As illustrated in FIGS. 1-3, in one example, the present invention is a fire flamelight reflective system 10 comprising at least one light or image reflective material 11n having a light or image reflective viewable surface 11a and a coupling surface 1b (as seen in FIG. 1a). In one embodiment, the light reflective surface 11a comprises a mirrored glass substrate having a polished surface optimized for light or image reflectivity while diminishing any light or image scattering. In one embodiment, the mirrored glass has an approximately flat substrate surface. In still another embodiment, the light reflective surface is formed upon the glass by an aluminum coating, glass and polish. The viewable surface 11a is adapted to reflect an image (such as a firelight flame generated by fire producing element 15) generated from within the fireplace, so that the viewable surface acts like a mirror wherein images emitting or reflecting light within the firebox will reflect off of the viewable surface so that the angles of incidence and reflection are substantially or exactly equal to a viewer of the fireplace.

A firebox coupler is placed upon the coupling surface 11b to couple or otherwise securely attach the light or image reflective material 11n to one of the corresponding interior surfaces A, B or C of the firebox. For example, a representative firebox coupler may include a fire-proof or heat resistant adhesive. Those of skill in the art will recognize that other coupling technologies exist which are conducive to coupling the image reflective substrate to one or more walls of the firebox, including by hooks, anchors, wires, hook and loop fasteners or other predetermined fasteners. The choice of how the image reflective substrate is coupled to any firebox surface is merely a design choice, which will allow the image reflective substrate to either be removably securable within the firebox or permanently attached. Those of skill in the art will also realize that the present invention may be attached to either a ceiling or bottom surface of the firebox and remain within the scope of the present invention, however, the viewing angle for these surfaces is likely limited.

In one embodiment, as seen in FIGS. 1-3, each sheet of light or image reflective material 11n couples to and takes up substantially the same surface area as one or more of the interior surfaces A, B or C of the firebox. In another embodiment, as seen in FIGS. 4-5, one or more sheets of light or image reflective material 20n (such as, for example, smaller mirror tiles or other designs crafted) can be coupled in different arrangements within the firebox. While the designs in FIGS. 4-5 are illustrated as being diamond-shaped, those of skill in the art will realize that any suitable plurality of designs, whether the same shape or different shape, can be crafted. In still another embodiment as illustrated in FIGS. 6-7, the image reflective substrate 30n is coupled to and takes up a portion of the surface area as one or more of the interior surfaces of the firebox, but not completely.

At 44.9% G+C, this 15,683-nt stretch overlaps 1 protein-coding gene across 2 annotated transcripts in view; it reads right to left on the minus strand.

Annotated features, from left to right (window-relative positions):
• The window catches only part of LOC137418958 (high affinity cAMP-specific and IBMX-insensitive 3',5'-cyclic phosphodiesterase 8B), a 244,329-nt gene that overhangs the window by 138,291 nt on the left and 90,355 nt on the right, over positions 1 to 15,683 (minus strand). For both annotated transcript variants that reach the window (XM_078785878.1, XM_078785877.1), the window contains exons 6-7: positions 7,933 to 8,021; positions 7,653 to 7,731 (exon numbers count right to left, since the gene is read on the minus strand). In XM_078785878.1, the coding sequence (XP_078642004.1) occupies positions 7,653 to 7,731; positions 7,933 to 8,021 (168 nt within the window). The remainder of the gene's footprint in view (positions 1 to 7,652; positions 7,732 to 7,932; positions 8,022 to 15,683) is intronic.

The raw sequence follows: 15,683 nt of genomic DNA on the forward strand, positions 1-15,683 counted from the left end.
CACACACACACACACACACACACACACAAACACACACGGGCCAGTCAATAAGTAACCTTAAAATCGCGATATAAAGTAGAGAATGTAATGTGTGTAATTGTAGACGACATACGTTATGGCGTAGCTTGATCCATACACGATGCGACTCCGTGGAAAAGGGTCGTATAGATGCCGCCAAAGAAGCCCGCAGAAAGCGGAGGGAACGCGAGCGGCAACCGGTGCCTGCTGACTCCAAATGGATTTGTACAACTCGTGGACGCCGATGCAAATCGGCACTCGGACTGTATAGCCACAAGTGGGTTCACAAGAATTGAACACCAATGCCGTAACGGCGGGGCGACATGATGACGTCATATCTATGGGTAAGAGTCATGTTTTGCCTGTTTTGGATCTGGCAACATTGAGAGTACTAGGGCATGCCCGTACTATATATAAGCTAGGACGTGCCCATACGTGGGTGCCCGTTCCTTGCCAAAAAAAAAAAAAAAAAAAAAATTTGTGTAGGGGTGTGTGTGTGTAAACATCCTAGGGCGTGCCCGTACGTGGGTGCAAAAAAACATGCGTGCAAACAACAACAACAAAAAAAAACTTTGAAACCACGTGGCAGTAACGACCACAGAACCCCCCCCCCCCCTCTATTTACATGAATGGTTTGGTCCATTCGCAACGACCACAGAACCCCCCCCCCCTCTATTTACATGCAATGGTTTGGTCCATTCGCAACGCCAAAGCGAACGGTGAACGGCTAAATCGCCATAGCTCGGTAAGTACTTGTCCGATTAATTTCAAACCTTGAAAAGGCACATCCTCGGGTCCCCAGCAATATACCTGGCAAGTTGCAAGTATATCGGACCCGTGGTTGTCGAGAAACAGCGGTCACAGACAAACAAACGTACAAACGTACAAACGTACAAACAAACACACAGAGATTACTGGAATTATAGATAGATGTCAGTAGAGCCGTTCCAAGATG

The physics of light or image reflection is well known in the art. For example, if a ray of light or an image approaches, and then reflects off of a mirror, the ray of light approaching the mirror is known as the incident ray while the ray of light which leaves the mirror is known as the reflected ray. At the point of incidence where the ray strikes the mirror, a line can be drawn perpendicular to the surface of the mirror; this line is known as a normal line (labeled N in the diagram). The normal line divides the angle between the incident ray and the reflected ray into two equal angles. The angle between the incident ray and the normal is known as the angle of incidence. The angle between the reflected ray and the normal is known as the angle of reflection. The law of reflection states that when a ray of light reflects off a surface, the angle of incidence is equal to the angle of reflection. When a person views an image reflected from the mirror, the light (or image) which travels along the line of sight to one's eye follows the law of reflection. In accordance with one embodiment of the present invention, the light or image reflective material is placed within the vertical surfaces A, B, C of a firebox to obtain optimized viewing of the fireflame through the laws of reflection.

The present invention may be embodied as a system, method, an apparatus or a device. Other variations and modifications of the present invention will be apparent to those of ordinary skill in the art, and is not limited except by the appended claims. The particular designs and configurations discussed above can be varied, and are cited to illustrate particular embodiments of the present invention. It is contemplated that the use of the present invention can involve components having different characteristics as long as the principles disclosed herein are followed.